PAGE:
Thursday, May 18, 2017

Site Reliability Engineering; The Book and The Practices

Site Reliability Engineering

It’s difficult to walk into a software development organization without hearing about the discipline of Site Reliability Engineering (SRE) though you may discover that SRE means different things to different teams. The practices of Site Reliability Engineering are all well known, and successful teams practiced them before there was a collective name for them. I read Site Reliability Engineering in an attempt to get a handle on what the discipline covers, and what SRE teams do. I do feel like I have a better understanding both of what canonical SRE is, and helped explain why different organizations practice the SRE discipline in slightly different ways. I recommend the book to those want to learn more about deploying systems at scale, though with some caveats.

The book is very Google centric, which is appropriate since the book is subtitled “how Google Runs Production Systems.” How well you can apply the lessons in the book to your team depends on your prior expertise, and the specific topic.

The book is a collection of articles by a variety of contributors, rather than a single sourced book and as a result the writing is a bit uneven. Some chapters do a good job of walking you though the subject area, and distinguish how what Google does could apply to your organization and too chain. Others are Google centric to a fault, describing internal tools and approaches with little if any reference to similar more generally available or even open source tools, or the tradeoffs to consider when evaluating that decision for your team.

The principles in the book are all generally valid and you will definitely walk away from the book knowing more about the issues to consider in keeping production systems running at scale. You many or may not have a clear idea about how to implement the lessons you learned.

Google is a successful company and has solved some challenging problems, and we can learn a lot from the Google practices. It’s important to remember that Google is also unique, in terms of history and problem space, so one should consider adapting the Google Way, rather than adopting it without interpretation. This book is a great launching point for discussion, and it’s worth having a copy if you deploy systems at scale. Just don’t take it as The Way to do Site Reliability Engineering.

Friday, May 5, 2017

Designing your life: Design and Agile Tools Applied to Life.

Designing your Life: How to Build a Well-Lived, Joyful Life by Bill Burnett and Dave Evans explains how you can apply design thinking to life choices. While the true test of the information in the book is to do the exercises and embrace the process, and look at the results (which I have not yet done) I finished the book with an excellent understanding of the possibilities and the feeling that I could use the tools to better understand my goals. Participating in a mini-workshop that Bill Burnett helped to validate that the process can be very powerful. A lot of work, but powerful.

As I mentioned in an earlier Techwell article (which was based on an interview) many of the concepts here may be familiar If you are a student of agile principles. Some of the exercises are reminiscent of those in Innovation Games. There is an exercise that is reminiscent of a career timeline exercise that Johanna Rothman has proposed, and the discussion of job searches and job descriptions is very consistent with some of what Johanna has written about the subject.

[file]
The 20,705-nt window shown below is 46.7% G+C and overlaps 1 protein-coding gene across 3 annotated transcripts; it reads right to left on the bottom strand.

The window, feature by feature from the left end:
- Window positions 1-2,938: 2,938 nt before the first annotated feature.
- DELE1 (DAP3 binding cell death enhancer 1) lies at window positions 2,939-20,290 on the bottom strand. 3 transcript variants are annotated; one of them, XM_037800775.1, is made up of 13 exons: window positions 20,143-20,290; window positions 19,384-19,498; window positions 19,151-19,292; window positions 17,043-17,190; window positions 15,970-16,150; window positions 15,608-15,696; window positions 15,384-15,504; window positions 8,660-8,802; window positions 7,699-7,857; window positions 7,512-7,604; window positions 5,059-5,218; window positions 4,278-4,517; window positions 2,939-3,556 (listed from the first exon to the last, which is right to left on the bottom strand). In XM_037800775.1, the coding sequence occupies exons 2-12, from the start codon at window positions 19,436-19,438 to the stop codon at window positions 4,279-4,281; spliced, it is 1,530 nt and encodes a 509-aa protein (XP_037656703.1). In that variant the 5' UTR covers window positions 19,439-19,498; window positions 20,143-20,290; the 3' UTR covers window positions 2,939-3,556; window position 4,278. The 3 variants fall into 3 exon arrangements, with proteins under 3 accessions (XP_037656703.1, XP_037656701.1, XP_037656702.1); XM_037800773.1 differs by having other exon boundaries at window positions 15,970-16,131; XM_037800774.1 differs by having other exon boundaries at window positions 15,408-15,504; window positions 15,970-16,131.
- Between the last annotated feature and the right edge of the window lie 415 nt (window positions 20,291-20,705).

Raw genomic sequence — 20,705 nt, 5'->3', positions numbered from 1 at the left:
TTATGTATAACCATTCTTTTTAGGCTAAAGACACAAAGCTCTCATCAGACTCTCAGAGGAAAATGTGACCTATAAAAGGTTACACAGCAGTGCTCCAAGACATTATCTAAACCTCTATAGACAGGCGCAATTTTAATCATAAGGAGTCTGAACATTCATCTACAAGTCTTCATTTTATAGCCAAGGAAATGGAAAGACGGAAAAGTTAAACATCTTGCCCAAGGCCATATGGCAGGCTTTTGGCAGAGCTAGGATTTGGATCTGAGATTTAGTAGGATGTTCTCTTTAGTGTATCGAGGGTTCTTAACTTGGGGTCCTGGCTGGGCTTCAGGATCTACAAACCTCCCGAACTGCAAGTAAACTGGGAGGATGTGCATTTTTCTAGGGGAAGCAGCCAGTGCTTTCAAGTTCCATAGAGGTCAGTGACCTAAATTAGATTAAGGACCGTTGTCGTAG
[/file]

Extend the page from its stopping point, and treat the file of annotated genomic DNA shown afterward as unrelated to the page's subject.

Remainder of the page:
There are other elements that sounded familiar as well. The discussion of problem reframing will be familiar to those who work with software requirements, and the discussion of the qualities of a good “design team” will be familiar to anyone who has studied teams and read books such as Extraordinary Groups. Even if the concepts are familiar, there is value in seeing them applied to life design.

That the tools are familiar should not lead you you dismiss the value of the book. (After all, one could argue that much of the “agile toolbox” derives from other disciplines.) Like any tool box, tools can have many applications and it's useful to have a guide to how to use a tool to solve your problem with the right techniques, and to understand that there are versions of the tool that are more finely tuned to your purpose. I hesitate to say "solve your problem efficiently" because life design is neither a problem with a single solution end point (it's a process) nor is it simple. By applying the collection of straightforward steps in this book you can start on the path to understanding how to design a like that is congruent in all dimensions that matter.

Regarding solving as compared to exploring, the authors emphasize that there is difference between engineering problems and design problems is that design problems in that engineering problems are more about solving, and design ones about building forward. While I believe that to be a good engineer you need to understand design, I agree that there are different perspectives, and engineers don’t often switch between “explore options” and “solve a defined problem” appropriately.

This is an easy to read book that can be useful in helping with evaluating both the big picture and specific aspects of your life. You may even gain some insight into problems related projects, since the tools are similar. Reading the book is valuable. Working through the exercises with a team can be more so. The book is full of are exercises and is supplemented by a web site with worksheets and other resources to use. This is an easy to read book that can be as useful as you want it to be.

Lessons in Change from the Classroom

This is adapted from a story I shared at the Fearless Change Campfire on 22 Sep 2023 I’ve always been someone to ask questions about id...